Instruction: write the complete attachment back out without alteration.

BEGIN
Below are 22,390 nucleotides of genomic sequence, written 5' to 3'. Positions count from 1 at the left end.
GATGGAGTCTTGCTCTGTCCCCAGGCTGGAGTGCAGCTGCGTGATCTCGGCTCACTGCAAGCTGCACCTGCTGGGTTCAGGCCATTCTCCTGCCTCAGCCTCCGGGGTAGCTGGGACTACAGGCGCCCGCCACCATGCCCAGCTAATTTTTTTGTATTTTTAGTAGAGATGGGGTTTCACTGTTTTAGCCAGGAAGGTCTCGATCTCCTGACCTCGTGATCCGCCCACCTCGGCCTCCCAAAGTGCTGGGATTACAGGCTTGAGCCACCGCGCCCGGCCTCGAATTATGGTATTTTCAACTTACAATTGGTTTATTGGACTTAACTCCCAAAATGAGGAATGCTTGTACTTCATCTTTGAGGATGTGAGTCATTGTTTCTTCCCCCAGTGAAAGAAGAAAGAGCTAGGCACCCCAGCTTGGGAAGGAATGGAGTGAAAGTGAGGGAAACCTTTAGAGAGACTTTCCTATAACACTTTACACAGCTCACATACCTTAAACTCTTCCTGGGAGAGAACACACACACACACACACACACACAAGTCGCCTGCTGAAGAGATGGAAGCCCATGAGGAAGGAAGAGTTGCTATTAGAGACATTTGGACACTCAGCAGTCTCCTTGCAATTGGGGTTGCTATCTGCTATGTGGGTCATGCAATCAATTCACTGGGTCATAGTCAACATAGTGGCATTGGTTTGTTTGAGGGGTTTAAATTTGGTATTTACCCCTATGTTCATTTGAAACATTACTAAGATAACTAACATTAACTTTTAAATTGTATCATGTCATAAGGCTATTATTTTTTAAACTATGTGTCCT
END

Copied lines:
Below are 22,390 nucleotides of genomic sequence, written 5' to 3'. Positions count from 1 at the left end.
GATGGAGTCTTGCTCTGTCCCCAGGCTGGAGTGCAGCTGCGTGATCTCGGCTCACTGCAAGCTGCACCTGCTGGGTTCAGGCCATTCTCCTGCCTCAGCCTCCGGGGTAGCTGGGACTACAGGCGCCCGCCACCATGCCCAGCTAATTTTTTTGTATTTTTAGTAGAGATGGGGTTTCACTGTTTTAGCCAGGAAGGTCTCGATCTCCTGACCTCGTGATCCGCCCACCTCGGCCTCCCAAAGTGCTGGGATTACAGGCTTGAGCCACCGCGCCCGGCCTCGAATTATGGTATTTTCAACTTACAATTGGTTTATTGGACTTAACTCCCAAAATGAGGAATGCTTGTACTTCATCTTTGAGGATGTGAGTCATTGTTTCTTCCCCCAGTGAAAGAAGAAAGAGCTAGGCACCCCAGCTTGGGAAGGAATGGAGTGAAAGTGAGGGAAACCTTTAGAGAGACTTTCCTATAACACTTTACACAGCTCACATACCTTAAACTCTTCCTGGGAGAGAACACACACACACACACACACACACAAGTCGCCTGCTGAAGAGATGGAAGCCCATGAGGAAGGAAGAGTTGCTATTAGAGACATTTGGACACTCAGCAGTCTCCTTGCAATTGGGGTTGCTATCTGCTATGTGGGTCATGCAATCAATTCACTGGGTCATAGTCAACATAGTGGCATTGGTTTGTTTGAGGGGTTTAAATTTGGTATTTACCCCTATGTTCATTTGAAACATTACTAAGATAACTAACATTAACTTTTAAATTGTATCATGTCATAAGGCTATTATTTTTTAAACTATGTGTCCT